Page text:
Uwiano Platform for Peace
While the NSC was central in advancing Kenya’s infrastructure for peace, other key state agencies, especially the NCIC, partnered in programs that sought to advance conflict transformation. In collaboration with the NSC, UNDP, PeaceNet, UN Women, and IEBC, the NCIC implemented the Uwiano Platform for Peace, which was essentially a conflict prevention strategy that brought state and non-state agencies into discourses on national cohesion and integration. The Uwiano platform equally engaged media houses under the Kenya Media for Peace Network, especially Nation Media Group, Royal Media Services, and Standard Group Limited, in peace messaging and further established a digital platform where citizens would report instances of conflict, which would be channeled to the NSC for action. Through the Uwiano platform, peace monitors were recruited, trained in early warning, conflict prevention, and management skills, and were later deployed across intervention spaces, especially towards the 2013 elections.
Peace Connector Projects
Connector projects further strengthened the infrastructure for peace. FBOs, in particular the Catholic Church Diocese of Eldoret under the leadership of Reverend Cornelius Korir in conjunction with the Catholic Justice and Peace Commission (CJPC), initiated peace connector projects—elsewhere called peace dividends projects—especially in the North-Rift region where the 2007 violence was highly concentrated. Since the Catholic Church and the CJPC have been involved in peace programs across the North-Rift region since the 1992 ethnic clashes, the 2007 violence greatly demonstrated how grassroots communities in the region had, over time, built trust with the Church. At the outset of the violence, the local communities found refuge in the cathedrals and would further benefit from medical and non-medical aid through interventions initiated by the Church in collaboration with other non-state actors, especially the Kenya Red Cross. In order to strengthen the infrastructure for peace, the Church initiated connector projects, which involved rebuilding schools, roads, and bridges. The CJPC engaged local communities, especially through LPCs, in building the connector projects thereby enhancing their reconciliation and integration.
Interventions by Women-Based Organizations (WBOs) further enhanced the infrastructure for peace. The Rural Women Peace Link (RWPL) based in Eldoret, for instance, initiated programs that sought to advance the agency of women in peace interventions in Kenya. Women were largely affected by the 2007 violence as they suffered from sexual and gender-based violence. Despite their victimhood, women were relegated from peace and conflict interventions because peace, conflict, and security issues were—due to the patriarchal nature of the Kenyan society—defined as the province of men. The RWPL hence brought women to the center stage of peace and conflict discourses in the North-Rift region. By engaging women, RWPL enhanced their participation in peace discourses, especially in Eldoret and Burnt Forest. RWPL would equally collaborate with other agencies like USAID in building connector projects, especially the peace connector market in Burnt Forest, as well as in providing seed capital to women-led small and medium enterprises (SMEs).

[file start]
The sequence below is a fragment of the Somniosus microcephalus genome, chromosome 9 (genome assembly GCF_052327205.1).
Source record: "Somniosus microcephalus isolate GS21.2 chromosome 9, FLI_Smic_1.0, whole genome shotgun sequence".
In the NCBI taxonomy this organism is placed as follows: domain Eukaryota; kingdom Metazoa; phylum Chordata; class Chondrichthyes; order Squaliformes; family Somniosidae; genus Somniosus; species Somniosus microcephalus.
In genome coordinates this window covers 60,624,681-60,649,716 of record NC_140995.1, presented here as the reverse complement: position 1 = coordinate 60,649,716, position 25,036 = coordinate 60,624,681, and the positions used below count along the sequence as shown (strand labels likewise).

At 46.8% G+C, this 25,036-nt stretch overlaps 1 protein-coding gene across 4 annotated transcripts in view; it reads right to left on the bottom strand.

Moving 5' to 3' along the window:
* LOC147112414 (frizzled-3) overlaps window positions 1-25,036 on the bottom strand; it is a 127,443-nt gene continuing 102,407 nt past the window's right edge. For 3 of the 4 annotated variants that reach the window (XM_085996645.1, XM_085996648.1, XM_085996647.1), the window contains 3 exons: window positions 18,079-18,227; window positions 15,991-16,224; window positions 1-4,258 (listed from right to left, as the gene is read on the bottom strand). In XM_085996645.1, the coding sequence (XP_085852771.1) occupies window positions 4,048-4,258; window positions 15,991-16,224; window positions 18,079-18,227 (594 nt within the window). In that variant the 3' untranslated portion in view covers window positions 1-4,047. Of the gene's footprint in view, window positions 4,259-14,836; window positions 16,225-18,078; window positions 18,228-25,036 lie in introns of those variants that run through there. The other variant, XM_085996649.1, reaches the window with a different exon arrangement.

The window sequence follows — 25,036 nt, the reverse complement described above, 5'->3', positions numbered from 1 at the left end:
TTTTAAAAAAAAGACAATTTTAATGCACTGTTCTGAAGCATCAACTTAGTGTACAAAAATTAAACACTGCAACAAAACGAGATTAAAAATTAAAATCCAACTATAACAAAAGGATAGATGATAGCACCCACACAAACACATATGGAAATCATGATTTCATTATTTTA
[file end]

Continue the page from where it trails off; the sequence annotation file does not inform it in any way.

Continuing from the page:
Reversing the Gains
After the elections, however, peace interventions across the country were constrained by challenges relating to funding. Financiers, especially the UNDP and UNPF, limited or entirely withdrew their funding, especially towards the NSC’s infrastructure for peace program with the DPCs. The failure of the state to initiate sustainable funding for conflict transformation interventions reversed the gains made towards strengthening the infrastructure for peace. This constrained the conflict transformation agenda and partly contributed to the relapse into violence experienced during the 2017 elections.